A little research goes a long way in making sure you’re covered. 

Do You Have to Use Bear Boxes?

In a word… yes. 

If they’re present, there’s an expectation that they’ll be used. HOWEVER, especially during peak season, it’s not uncommon for community lockers to fill up. Campgrounds suggest storing food in your car if that’s the case. 

We recommend bringing a BearVault, just in case. Keeping the attractive scents out of your car could save you the cost of buffing out scratches or replacing broken windows and doors.

How Much Do Bear Boxes Hold?

Bear boxes come in a range of sizes. The best way to be prepared is to research your destination specifically. Some sites will have information readily available, like Sequoia & Kings Canyon. If you’re headed to a smaller, non-government campsite, you may have to call ahead to make sure your cooler fits. 

Bear box in Big Bend National Park

Bear boxes in Big Bend National Park.

And regardless of your choice in bear defense tools, use your head and do your own research. It’s imperative not only to your safety, but to the safety of our wild places and future generations!

What Do You Do if There’s No Bear Box?

Let’s say you show up and there’s no room in the campground locker. Or, you thought there was a locker, but it’s broken. What then?

Having a backup plan is a good idea. If you pack light in the food department, your stash may fit in your BearVault. Prioritize the smelliest items and store what’s left in the alternative.

What’s the alternative? Your car. 

If you have to store your food in your car while camping in bear country, there are a couple of things to remember. First, always keep food as out of sight as possible. On the floor. Under stuff. Have shades in the windows. Bears can smell way better than us, but they also learn to recognize the SIGHT of human food items. And they weigh effort against potential payout, so don’t tempt them by displaying your food prominently on the dashboard! 

It should go without saying, but locking doors and keeping windows closed is imperative. Bears have been known to open car doors, so don’t assume yours require opposable thumbs.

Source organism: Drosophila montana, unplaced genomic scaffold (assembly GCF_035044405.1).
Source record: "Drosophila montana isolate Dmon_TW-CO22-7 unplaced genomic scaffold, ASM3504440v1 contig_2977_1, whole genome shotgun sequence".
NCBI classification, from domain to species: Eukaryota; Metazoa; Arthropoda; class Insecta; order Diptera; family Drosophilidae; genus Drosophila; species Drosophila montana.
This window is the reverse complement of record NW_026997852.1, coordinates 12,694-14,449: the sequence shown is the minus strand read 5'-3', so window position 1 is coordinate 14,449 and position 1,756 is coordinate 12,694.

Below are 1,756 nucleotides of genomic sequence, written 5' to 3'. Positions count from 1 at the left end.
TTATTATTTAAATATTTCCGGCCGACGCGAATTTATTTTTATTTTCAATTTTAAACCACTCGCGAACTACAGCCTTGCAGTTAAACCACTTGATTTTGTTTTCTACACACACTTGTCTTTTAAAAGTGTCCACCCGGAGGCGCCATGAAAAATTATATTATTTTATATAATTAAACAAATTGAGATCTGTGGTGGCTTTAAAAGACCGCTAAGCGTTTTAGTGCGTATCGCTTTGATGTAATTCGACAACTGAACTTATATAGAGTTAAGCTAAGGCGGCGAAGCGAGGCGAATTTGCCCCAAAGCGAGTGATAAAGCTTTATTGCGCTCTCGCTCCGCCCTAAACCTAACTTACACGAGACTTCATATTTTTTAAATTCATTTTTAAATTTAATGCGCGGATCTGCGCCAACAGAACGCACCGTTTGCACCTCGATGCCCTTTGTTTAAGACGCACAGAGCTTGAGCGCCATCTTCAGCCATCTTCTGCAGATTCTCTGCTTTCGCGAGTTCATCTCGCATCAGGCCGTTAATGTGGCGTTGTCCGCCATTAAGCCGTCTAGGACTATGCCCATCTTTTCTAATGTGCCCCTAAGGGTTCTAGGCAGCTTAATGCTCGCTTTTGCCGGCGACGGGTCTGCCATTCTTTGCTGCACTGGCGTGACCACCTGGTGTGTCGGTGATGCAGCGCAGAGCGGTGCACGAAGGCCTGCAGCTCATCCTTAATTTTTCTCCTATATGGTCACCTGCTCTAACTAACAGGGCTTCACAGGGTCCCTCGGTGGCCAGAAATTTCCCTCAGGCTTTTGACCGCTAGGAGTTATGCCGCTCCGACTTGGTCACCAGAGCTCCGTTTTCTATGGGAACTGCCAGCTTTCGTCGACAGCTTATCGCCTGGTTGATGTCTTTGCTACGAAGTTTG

Why is it Important to Use Bear Boxes?

Using bear boxes is just as beneficial for bears as it is for you. 

When a bear gets into human food, it sets off a string of events. It doesn’t matter if it’s household garbage sitting at the curb or a backpacker’s poorly stored stash. Turning to us for food is a behavior that holds grave consequences for bears and humans alike. 

Bears are primarily scavengers. With a steady need to consume a lot of calories, either to recover from seasonal hibernation or to prepare for it, food is never far from mind. Give a bear a source of easy food, and they’ll be back for more.

A black bear in the meadow eating a snack.

It’s natural for animals to return to reliable sources to fulfill their needs. Everyone entering or living in bear country needs to take steps to keep bears from equating proximity to humans with proximity to an easy meal. 

If they do score and change their behavior accordingly, they’re considered ‘food habituated.’ At that point, protecting humans takes priority, and the bear is usually euthanized. 

Why wouldn’t they be relocated? 

Some instances give bears a chance with relocation. Conflicts aren’t always based on habituation, after all. These are usually the ones that get a second chance. 

But in the case of habituation, the behavior usually isn’t bound by location. Transferring a problem bear from one trailhead to a backcountry location may only delay future problems, not prevent them. And unfortunately, female food-habituated bears have the potential to pass down their habits to offspring. 

Protect Bears By Protecting Your Food

As the saying goes… “A fed bear is a dead bear.”

Saving tomorrow morning’s meal is just a tiny part of why you should take advantage of bear boxes when they’re there. Protecting your food can save generations of bears and the campers and hikers that come after you.

Author Profile

Jessica Cockroft

Jess merges her passion for words and an insatiable longing for adventure as an outdoor freelance content writer and marketer. When she’s not busy stringing words together you’ll probably find her planning another camping trip for her crew of kids or taking care of the homestead. You can find her on LinkedIn and Instagram, as well as on her own website.  

BearVault Logo